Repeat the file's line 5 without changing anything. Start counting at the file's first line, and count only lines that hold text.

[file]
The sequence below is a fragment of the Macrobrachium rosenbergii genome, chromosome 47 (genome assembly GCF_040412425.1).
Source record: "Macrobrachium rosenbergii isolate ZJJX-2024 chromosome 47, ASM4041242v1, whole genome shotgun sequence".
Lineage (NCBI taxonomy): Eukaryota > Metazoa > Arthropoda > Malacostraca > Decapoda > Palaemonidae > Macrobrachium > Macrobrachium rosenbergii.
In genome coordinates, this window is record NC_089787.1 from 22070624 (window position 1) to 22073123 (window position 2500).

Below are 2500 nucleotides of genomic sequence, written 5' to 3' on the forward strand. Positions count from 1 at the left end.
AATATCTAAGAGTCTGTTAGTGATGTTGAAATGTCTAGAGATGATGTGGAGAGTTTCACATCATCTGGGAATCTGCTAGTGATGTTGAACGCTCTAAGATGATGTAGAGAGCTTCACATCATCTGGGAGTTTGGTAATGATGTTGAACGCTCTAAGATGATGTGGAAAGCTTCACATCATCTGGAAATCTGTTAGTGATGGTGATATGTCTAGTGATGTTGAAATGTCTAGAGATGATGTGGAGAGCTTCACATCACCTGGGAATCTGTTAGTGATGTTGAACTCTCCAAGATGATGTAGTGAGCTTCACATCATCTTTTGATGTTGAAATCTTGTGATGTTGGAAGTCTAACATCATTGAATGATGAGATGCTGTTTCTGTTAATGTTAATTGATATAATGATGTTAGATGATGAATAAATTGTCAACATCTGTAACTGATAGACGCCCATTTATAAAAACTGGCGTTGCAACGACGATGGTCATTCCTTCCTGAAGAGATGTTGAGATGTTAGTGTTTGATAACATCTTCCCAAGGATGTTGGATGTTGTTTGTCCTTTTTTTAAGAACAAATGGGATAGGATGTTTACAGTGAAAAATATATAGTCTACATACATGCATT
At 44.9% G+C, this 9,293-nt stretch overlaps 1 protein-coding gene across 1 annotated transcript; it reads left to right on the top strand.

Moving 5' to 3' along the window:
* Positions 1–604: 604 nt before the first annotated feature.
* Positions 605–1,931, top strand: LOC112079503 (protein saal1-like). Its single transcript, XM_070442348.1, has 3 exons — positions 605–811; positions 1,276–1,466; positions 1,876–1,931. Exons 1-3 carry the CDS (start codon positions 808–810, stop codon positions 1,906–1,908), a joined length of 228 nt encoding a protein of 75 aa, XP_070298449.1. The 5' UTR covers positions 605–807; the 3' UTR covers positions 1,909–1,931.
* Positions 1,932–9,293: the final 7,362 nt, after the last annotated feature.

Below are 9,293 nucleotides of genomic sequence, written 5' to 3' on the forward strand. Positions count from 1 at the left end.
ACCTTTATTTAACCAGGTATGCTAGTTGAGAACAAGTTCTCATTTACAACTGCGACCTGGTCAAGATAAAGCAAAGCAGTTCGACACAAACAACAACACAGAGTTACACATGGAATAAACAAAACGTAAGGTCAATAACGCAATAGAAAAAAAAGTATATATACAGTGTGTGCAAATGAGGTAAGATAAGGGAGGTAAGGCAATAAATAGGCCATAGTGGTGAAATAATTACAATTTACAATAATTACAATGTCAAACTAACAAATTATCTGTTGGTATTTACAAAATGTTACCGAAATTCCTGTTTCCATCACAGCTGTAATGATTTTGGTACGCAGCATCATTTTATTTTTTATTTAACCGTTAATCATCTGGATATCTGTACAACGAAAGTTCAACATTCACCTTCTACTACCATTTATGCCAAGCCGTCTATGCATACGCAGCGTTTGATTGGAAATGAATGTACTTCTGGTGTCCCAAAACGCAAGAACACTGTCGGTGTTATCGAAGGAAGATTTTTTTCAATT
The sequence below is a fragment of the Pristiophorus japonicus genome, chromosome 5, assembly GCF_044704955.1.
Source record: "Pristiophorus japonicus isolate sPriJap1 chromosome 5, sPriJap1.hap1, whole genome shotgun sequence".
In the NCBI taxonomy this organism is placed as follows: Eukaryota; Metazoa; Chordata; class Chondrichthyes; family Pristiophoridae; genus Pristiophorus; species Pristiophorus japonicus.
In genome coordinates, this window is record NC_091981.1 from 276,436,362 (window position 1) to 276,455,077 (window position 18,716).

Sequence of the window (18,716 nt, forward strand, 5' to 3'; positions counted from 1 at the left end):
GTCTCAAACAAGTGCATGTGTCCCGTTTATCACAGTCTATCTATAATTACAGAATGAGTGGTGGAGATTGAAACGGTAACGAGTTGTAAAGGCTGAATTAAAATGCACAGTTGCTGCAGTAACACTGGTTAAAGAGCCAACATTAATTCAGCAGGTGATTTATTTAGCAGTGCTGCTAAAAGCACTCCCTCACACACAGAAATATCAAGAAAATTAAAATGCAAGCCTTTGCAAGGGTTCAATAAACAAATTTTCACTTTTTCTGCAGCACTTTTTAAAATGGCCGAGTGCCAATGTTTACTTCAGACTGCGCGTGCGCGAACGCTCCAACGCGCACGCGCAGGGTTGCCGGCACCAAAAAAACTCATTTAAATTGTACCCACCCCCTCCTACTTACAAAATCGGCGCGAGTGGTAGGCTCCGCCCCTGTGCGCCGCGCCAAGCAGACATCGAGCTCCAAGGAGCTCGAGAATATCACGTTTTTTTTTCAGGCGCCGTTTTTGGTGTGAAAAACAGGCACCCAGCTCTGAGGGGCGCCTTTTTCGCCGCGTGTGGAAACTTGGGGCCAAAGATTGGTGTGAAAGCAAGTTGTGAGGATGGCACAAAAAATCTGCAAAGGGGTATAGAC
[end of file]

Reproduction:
Below are 2500 nucleotides of genomic sequence, written 5' to 3' on the forward strand. Positions count from 1 at the left end.